debbie millman

Thursday, November 30, 2006

Model Transformation

The complete and utter transformation of a brand is often the only remedy in keeping a fading or dying brand alive. Whether it is because of changes in the marketplace, new competitors, evolving consumer behavior or changes in cultural trends, the slow erosion of brand equity is an inevitable pitfall of longevity. Not all brands suffer this demise--brands such as Tide and Coca-Cola have been popular and profitable over the course of nearly one hundred years. Other brands such as Cadillac or Burberry have arisen from near death to recapture lost equity and market share. Once an iconic American brand, Cadillac was suffering from a stodgy persona, and frankly, it had fallen out of cultural favor to brands with more cache (BMW) or more hip appeal (the Mini Cooper). Then Cadillac introduced the Escalade —a powerful SUV endowed with an edgy urban attitude. Nearly overnight, Cadillac was transformed into an edgy urban brand. Likewise, fashion brands such as Burberry and Abercrombie & Fitch were both considered “old man’s brands” not more than ten years ago, but have been transformed via new designers and sexy advertising campaigns. But in the last decade, there has been one brand—one brand above all others—that has risen from the ashes of death and defeat to recapture acclaim and glory. And that brand is none other than Kate Moss.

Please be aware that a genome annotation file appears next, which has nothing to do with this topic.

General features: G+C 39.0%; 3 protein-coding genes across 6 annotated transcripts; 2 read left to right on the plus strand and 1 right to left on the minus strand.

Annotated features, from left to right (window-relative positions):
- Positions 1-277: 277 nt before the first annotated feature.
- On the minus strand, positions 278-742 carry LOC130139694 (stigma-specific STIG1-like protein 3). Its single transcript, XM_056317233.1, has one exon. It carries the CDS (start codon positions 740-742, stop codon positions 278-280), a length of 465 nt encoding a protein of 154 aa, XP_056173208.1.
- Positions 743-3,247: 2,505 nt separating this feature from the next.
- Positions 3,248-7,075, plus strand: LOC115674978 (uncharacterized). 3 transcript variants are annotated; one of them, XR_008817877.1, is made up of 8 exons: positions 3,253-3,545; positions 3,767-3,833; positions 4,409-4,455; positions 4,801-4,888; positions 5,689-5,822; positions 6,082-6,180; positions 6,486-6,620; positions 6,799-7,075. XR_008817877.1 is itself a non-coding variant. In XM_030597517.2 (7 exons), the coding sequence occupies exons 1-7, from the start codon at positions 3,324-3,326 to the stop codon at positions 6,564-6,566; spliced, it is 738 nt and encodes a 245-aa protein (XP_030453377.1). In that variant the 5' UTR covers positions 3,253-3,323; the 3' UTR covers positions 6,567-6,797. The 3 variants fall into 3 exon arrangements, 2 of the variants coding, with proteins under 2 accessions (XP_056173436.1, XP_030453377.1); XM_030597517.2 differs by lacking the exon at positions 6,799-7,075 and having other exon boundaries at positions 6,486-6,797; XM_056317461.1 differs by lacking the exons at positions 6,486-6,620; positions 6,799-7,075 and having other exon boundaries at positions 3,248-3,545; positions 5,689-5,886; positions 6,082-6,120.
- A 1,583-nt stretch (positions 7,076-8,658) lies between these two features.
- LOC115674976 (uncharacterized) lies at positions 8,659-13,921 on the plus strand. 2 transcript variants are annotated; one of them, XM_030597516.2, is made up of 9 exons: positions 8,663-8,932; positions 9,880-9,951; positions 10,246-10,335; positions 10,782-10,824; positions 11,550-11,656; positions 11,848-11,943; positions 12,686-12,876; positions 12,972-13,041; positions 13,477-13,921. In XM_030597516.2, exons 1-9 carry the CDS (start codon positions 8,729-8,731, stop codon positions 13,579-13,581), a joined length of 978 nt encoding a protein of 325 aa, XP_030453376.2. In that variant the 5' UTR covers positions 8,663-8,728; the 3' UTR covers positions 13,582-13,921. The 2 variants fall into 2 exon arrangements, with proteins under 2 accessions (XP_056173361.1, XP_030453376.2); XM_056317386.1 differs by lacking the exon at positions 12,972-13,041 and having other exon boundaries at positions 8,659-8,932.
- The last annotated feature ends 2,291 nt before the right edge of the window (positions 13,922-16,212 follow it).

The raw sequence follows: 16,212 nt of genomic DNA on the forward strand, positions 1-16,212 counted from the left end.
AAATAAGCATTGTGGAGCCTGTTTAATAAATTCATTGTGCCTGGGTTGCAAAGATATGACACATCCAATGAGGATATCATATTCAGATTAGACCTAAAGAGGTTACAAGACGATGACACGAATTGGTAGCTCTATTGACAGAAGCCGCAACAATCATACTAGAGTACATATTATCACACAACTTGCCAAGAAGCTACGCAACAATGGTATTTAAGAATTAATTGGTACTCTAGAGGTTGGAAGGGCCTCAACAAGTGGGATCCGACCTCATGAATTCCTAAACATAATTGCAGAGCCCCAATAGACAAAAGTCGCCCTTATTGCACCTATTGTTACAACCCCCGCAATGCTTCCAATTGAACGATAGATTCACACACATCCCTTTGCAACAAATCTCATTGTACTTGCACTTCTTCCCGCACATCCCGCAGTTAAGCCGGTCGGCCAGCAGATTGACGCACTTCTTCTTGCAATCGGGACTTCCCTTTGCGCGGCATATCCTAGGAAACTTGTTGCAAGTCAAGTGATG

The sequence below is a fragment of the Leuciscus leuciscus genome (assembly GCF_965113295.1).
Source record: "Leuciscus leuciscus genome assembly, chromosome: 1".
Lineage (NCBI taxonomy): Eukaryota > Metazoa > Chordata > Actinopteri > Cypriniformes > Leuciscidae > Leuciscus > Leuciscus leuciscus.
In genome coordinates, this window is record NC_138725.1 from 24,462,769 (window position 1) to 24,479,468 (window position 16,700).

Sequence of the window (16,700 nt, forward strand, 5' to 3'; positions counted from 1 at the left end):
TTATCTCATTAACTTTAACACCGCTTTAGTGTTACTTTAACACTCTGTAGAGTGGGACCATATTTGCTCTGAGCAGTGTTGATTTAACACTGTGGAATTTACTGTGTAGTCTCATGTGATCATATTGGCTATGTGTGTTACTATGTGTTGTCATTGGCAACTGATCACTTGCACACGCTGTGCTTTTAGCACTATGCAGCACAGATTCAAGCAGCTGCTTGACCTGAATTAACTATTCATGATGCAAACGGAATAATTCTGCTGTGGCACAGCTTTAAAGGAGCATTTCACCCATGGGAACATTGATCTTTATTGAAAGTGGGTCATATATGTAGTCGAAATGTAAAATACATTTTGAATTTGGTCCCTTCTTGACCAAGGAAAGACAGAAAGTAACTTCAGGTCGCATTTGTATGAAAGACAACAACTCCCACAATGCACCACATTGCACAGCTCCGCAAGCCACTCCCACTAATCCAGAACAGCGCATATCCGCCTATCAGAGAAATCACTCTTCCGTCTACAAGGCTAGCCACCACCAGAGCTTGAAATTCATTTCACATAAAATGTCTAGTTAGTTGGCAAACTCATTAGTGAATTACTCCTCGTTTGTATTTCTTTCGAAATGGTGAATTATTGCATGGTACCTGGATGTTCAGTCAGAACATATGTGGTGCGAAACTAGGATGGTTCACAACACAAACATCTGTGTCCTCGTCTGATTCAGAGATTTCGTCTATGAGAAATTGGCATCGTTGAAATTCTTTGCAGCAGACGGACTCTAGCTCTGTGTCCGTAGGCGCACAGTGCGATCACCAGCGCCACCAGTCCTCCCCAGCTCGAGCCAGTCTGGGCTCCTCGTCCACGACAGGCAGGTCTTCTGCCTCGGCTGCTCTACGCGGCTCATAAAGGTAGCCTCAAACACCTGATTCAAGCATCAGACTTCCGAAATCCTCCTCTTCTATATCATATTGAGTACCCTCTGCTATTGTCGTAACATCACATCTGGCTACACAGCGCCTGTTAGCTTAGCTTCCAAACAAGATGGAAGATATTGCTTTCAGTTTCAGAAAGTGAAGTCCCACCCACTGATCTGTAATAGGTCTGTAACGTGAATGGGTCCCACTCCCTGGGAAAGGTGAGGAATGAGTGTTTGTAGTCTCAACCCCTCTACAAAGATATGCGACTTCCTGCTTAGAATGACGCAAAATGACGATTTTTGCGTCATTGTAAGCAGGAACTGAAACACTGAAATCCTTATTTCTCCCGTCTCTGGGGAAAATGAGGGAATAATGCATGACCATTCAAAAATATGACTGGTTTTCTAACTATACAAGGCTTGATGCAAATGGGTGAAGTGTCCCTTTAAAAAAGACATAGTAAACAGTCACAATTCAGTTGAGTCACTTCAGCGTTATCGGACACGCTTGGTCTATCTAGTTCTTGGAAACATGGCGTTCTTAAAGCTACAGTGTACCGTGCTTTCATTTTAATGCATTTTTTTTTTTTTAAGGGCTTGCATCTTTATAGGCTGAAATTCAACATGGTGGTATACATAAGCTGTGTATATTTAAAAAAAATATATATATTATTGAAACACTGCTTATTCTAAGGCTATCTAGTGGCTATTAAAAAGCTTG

Supermodel Kate Moss was "discovered" by Sarah Doukas of the Storm Modeling Agency, while she was passing through JFK International Airport in New York. Moss first starred in a series of Calvin Klein ads through the 1990s, spurring a period of waify, androgynous "heroin chic" and the accompanying public outcry.